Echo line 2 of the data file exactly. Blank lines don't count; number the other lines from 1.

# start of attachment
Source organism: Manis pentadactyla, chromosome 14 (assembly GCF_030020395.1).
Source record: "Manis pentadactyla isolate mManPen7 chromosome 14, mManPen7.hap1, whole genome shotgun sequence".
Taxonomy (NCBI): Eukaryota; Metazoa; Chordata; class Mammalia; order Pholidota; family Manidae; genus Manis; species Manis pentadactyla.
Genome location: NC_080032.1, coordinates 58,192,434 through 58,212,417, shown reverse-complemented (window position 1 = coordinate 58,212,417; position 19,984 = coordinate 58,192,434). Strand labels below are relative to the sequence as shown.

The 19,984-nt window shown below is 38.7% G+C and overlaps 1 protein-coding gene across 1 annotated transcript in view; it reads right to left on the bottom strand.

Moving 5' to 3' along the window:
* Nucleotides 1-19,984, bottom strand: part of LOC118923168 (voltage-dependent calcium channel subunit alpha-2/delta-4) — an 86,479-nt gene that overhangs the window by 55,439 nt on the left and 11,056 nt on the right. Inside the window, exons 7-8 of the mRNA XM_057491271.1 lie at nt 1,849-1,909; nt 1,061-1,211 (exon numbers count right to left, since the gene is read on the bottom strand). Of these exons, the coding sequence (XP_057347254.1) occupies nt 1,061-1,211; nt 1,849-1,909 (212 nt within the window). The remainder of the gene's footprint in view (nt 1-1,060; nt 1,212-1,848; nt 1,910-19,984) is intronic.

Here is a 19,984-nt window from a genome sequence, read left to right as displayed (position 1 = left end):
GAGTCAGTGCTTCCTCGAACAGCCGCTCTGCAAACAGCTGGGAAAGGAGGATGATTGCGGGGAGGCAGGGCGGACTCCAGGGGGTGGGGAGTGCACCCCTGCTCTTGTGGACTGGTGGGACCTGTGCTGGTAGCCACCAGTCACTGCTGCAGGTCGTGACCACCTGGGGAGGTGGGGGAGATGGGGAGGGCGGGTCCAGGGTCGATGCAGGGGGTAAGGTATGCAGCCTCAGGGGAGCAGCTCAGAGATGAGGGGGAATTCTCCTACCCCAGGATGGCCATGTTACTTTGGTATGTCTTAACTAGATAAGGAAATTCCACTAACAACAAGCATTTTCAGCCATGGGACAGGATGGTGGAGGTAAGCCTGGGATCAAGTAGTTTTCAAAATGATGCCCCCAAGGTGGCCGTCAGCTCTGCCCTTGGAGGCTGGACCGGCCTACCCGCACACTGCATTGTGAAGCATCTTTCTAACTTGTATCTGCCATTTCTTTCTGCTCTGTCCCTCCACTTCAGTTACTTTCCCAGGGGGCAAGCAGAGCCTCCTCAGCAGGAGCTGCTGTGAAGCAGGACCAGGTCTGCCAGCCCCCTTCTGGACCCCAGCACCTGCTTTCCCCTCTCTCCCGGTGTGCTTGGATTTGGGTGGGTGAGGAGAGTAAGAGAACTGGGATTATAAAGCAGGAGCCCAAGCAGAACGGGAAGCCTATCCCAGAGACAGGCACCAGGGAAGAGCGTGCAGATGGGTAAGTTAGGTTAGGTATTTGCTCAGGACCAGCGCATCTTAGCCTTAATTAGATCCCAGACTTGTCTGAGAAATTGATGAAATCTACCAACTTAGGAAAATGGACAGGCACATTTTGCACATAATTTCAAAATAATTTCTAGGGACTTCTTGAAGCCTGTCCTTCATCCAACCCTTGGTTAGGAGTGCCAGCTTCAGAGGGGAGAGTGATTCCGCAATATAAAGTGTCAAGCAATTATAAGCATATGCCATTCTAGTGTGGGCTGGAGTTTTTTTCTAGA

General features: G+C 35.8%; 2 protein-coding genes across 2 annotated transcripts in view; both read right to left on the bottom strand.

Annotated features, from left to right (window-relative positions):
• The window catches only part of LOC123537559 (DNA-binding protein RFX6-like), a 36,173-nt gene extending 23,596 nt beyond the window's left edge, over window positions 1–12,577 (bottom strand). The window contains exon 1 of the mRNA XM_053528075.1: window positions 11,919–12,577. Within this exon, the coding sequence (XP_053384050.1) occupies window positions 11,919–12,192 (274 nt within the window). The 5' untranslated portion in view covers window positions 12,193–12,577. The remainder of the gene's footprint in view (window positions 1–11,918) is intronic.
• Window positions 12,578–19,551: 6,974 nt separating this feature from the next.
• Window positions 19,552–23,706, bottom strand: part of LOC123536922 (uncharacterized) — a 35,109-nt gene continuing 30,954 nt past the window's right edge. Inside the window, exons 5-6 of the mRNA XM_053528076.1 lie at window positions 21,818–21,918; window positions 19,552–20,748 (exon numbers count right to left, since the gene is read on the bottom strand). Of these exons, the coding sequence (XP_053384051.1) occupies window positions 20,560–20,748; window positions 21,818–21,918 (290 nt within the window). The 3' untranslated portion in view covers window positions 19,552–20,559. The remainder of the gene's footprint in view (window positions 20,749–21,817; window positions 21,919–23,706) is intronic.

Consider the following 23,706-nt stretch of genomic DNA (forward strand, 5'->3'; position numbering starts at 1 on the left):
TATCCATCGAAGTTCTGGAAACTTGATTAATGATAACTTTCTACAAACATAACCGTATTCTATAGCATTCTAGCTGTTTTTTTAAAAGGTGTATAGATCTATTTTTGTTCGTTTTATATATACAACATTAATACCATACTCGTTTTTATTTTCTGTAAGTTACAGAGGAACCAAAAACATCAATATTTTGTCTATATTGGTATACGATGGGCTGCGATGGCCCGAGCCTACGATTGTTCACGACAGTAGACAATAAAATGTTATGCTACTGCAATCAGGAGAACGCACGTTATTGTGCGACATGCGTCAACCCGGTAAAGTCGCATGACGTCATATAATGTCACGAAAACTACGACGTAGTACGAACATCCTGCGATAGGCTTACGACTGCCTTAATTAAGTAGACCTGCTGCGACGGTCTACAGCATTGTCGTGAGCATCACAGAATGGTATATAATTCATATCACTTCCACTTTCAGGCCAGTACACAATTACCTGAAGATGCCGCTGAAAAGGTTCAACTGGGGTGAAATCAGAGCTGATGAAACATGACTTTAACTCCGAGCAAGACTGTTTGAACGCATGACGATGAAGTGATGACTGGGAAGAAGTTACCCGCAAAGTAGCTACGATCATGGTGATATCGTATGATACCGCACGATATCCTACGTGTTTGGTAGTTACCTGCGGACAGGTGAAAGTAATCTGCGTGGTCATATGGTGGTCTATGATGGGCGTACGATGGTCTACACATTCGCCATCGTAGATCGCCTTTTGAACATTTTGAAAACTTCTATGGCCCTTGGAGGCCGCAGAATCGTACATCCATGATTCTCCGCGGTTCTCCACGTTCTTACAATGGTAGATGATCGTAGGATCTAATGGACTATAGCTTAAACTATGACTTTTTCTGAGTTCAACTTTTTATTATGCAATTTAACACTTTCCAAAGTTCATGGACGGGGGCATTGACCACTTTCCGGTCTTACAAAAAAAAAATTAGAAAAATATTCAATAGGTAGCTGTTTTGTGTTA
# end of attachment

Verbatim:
Source record: "Manis pentadactyla isolate mManPen7 chromosome 14, mManPen7.hap1, whole genome shotgun sequence".